We haven’t had the opportunity to potluck lately, and we won’t this Sunday as we get together. Which might have been an awkward thing to do anyway, as we will look at another of the Great Expectations in our service: fasting. John Wesley wrote that Some have exalted religious fasting beyond all Scripture and reason; and others have utterly disregarded it. We don’t want to ignore it – it is one of the spiritual disciplines – and it’s not just something for Lent! Yes, it is a difficult discipline to embrace, but an important one none-the-less.
Join us for our service in the building or on line this coming Sunday as we look at what Jesus has to say about this. Click here to link to our Facebook feed; click here to link to our YouTube feed, or link from our web site (click here). Lisa monitors the Facebook comment section through our services and shares the comments that come in. She also monitors e-mails sent to firstname.lastname@example.org from those who are watching the service on YouTube and sending questions and comments. It is our hope that those who are joining us from home will still feel part of our services. Please let us know if you join us on line – send us a message or an e-mail – we want to be part of your service as you are part of ours.
Our Advent celebrations are going to be more than a little different this year. Normally we’d be letting you know about our Festive Fellowship and we’d be asking you to be part of our Christmas musical celebration and we’d be telling you the date of the Parsonage Open House and we’d be planning for our Candlelight Christmas Eve service. This year we are planning a Christmas Eve service only, and even that will be different. The worship team is preparing to record a service which will be broadcast on our YouTube channel and our Facebook page at 7:00 pm December 24. We are sad that we will not be able to get together in person, but we can celebrate together on line.
We continue to meet together to pray each Wednesday evening at 7:00 pm through ZOOM in our "virtual prayer room" . . . to pray for one another and for others . . . audibly or silently. The prayer requests and the sign-in information is sent each week (to enter the prayer room click here . . . or when you open ZOOM in your browser or open the app the Meeting ID is 760 4098 0245; the passcode is 3R9gvp ).
Prayer is an integral part of the life of the church . . . I’d go so far as to say that it’s our life-blood as we search for God’s direction and power as a congregation. If you can, please join us.
I normally try to avoid talking about giving and finance – I have been told more than once that the church only cares about money (I don’t think that’s true, but people will believe what they want to believe). However, sometimes it’s a good thing to do – to remember that our faithful giving makes a difference in what is happening in our world.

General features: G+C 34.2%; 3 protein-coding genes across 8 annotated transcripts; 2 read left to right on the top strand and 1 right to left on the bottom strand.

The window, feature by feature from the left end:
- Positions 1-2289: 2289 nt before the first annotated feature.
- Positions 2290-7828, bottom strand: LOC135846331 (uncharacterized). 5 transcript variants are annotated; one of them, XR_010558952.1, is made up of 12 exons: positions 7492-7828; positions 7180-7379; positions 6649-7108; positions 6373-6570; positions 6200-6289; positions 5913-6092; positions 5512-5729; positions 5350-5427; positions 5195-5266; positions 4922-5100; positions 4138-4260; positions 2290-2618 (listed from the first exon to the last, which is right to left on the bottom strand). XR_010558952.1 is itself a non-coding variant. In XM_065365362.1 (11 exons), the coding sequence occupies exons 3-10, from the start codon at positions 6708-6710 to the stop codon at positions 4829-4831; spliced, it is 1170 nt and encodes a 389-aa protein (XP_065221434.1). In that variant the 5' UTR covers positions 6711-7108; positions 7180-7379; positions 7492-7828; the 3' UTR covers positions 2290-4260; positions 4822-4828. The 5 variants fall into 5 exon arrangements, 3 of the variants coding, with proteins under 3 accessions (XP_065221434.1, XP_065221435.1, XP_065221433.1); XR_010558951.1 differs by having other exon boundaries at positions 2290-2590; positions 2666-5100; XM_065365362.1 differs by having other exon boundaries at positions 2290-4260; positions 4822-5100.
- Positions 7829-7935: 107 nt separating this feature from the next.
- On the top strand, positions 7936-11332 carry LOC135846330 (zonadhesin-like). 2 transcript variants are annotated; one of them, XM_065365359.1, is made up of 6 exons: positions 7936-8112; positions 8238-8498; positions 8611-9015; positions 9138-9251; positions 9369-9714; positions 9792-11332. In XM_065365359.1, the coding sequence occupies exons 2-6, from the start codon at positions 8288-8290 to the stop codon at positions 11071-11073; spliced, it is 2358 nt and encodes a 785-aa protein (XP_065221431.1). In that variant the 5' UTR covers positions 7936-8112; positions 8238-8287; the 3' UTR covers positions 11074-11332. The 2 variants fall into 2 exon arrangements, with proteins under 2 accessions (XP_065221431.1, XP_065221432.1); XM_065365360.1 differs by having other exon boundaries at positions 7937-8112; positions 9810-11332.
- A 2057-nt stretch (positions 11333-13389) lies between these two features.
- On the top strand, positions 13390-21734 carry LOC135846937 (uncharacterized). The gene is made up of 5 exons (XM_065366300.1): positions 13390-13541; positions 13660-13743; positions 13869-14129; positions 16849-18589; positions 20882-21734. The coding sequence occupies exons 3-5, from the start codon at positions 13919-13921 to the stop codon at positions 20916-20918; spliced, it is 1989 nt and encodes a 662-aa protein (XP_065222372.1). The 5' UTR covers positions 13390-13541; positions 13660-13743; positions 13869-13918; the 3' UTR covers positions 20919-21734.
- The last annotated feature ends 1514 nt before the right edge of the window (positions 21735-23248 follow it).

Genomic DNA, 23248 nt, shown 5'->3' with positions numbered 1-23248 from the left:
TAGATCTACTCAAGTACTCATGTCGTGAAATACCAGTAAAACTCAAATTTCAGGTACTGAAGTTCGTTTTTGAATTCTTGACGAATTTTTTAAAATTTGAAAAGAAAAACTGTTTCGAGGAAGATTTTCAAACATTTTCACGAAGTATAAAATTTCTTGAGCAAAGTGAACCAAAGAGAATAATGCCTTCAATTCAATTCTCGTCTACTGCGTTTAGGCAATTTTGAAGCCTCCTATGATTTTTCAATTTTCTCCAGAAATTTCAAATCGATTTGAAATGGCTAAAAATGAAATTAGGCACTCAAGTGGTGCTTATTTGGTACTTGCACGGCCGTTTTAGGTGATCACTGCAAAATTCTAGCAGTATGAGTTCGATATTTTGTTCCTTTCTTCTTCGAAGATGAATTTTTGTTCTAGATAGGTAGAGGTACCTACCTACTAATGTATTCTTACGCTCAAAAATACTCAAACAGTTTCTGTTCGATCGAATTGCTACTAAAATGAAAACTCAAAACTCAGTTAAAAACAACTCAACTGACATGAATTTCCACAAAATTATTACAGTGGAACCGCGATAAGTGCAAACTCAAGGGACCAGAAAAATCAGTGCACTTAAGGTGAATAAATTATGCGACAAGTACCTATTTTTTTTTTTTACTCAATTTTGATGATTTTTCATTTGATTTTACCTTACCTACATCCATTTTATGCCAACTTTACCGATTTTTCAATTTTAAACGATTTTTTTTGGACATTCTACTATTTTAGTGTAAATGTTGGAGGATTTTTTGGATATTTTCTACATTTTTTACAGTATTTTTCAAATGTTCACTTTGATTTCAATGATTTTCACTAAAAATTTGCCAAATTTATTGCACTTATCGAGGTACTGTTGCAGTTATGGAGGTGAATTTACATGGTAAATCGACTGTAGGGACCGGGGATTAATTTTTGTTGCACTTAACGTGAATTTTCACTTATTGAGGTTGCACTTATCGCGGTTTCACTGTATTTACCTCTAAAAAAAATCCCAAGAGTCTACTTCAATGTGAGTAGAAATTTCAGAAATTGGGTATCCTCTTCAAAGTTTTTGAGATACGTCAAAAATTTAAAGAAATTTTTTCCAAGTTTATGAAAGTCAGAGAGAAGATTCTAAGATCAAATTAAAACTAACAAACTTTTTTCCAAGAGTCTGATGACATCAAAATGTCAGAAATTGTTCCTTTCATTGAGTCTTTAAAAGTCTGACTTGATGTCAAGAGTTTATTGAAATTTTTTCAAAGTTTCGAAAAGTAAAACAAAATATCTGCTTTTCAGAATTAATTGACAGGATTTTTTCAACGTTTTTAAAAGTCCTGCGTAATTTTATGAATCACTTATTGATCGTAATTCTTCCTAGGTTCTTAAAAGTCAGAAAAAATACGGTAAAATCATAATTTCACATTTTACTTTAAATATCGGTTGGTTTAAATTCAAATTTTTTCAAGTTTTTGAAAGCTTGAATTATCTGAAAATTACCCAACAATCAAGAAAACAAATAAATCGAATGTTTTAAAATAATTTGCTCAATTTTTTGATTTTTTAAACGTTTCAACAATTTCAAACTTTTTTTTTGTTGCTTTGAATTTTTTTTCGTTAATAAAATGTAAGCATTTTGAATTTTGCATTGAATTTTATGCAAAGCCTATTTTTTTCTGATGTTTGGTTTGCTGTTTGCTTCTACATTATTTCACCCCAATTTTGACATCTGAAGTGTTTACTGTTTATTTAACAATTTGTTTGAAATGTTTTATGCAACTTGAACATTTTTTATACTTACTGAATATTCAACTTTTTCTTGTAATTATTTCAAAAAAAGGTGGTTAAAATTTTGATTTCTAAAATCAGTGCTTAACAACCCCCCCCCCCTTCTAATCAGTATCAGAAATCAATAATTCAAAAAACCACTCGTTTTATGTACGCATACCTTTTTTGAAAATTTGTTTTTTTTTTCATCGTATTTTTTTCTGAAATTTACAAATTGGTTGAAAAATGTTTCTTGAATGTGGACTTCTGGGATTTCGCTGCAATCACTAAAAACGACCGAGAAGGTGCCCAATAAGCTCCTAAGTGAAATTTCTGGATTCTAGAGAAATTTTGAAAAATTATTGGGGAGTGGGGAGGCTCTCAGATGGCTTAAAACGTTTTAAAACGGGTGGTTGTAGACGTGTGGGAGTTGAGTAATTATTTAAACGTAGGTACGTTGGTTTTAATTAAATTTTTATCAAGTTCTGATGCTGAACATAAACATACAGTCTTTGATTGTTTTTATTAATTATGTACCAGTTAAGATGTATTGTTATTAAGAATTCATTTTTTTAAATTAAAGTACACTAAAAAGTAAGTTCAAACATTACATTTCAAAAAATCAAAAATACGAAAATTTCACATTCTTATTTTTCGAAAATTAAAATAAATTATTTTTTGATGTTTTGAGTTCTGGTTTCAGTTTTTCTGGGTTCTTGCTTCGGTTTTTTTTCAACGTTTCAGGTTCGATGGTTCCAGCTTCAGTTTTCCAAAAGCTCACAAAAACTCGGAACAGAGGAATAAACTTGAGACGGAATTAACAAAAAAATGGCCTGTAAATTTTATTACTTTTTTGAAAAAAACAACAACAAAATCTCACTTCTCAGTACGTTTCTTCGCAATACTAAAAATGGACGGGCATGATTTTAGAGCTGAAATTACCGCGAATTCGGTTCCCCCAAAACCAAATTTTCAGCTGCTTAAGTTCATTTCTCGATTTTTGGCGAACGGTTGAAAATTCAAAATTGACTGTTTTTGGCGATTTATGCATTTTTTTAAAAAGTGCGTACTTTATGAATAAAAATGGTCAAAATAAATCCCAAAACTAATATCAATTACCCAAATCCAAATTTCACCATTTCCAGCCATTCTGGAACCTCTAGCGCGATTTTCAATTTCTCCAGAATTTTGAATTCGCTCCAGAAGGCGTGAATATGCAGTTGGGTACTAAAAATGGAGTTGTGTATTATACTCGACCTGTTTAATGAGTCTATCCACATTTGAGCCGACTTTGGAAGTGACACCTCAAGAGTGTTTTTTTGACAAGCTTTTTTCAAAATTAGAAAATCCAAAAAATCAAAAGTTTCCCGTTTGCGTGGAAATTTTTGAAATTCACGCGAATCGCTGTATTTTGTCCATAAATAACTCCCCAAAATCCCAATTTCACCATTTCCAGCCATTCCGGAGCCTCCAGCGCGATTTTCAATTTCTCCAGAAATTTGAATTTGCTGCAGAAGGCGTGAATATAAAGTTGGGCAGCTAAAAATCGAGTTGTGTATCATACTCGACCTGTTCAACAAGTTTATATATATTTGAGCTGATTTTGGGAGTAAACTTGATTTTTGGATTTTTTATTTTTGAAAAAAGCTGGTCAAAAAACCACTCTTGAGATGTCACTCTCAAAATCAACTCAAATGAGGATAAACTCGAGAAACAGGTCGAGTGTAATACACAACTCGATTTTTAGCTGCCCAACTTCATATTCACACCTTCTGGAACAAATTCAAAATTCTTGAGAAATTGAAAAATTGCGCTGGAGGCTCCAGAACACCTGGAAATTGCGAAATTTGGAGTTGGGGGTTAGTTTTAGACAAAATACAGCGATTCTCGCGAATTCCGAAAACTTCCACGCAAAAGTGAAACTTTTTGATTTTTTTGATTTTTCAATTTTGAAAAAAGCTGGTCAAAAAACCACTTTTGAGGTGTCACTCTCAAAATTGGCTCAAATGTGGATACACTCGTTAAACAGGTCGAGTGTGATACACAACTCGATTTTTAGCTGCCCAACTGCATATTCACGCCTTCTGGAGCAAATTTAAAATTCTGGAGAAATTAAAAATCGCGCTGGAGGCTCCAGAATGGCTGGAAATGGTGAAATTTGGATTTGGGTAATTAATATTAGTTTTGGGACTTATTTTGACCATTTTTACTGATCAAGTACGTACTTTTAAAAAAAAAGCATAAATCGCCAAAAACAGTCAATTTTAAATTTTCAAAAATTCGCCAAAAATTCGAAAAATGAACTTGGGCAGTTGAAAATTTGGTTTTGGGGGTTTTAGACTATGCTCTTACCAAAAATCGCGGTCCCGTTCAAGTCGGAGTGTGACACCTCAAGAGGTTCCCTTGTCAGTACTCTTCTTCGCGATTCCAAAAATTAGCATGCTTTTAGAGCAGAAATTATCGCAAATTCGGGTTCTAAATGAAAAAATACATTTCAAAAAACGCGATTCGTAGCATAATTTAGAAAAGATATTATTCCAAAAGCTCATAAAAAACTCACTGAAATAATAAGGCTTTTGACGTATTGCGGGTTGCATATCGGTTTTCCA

Thank you for your faithfulness to give to support the work of the church. We continue to receive your tithes and offerings through the Canada Helps web site – click here – and through e-transfer at email@example.com). Offerings given in the offering plate (which is on the back table for those who wish to use their regular tithe envelopes) are deposited every second week.
As we speak about Stewardship, these are our emphases for the coming months:
Every November we receive a special offering for Eliezer Suarez, who was left an orphan when his parents were killed when Cubana de Aviación Flight 972 crashed in May of 2018. We as a church have committed to support him until he reaches 18 years old (4 more years).
We have designated December as Compassionate Ministries Month at Trinity Church. During the “festive season” we identify a specific local and a specific international need and receive offerings to help meet these needs, distributing the funds at the end of the month.
This year money raised for international compassionate ministries will be designated to help meet ongoing needs as we work with those affected by the explosion at the port of Beirut in August (the picture is of sculpture by Hayat Nazer, who used debris from the explosion in her creation).
Our offerings received for local compassionate ministries will be given to support Annakay and her family (although she herself is not “local” she is part of “us” and we want to help with the medical expenses that are being incurred. The burden is great on her family, as they have to pay for any and all medical needs and care.
Oh, and . . . yes . . . November is Movember. I am part of the effort to raise money for men’s health – I do this in honour of Cindy’s father, who passed away of cancer at the age of 42. Click here if you wish to give to this cause – I don’t push for donations, I simply make the announcement. There are many other good causes to give to outside of the church as well, and if you let me know what you are raising money for I can include it in our Musings as well.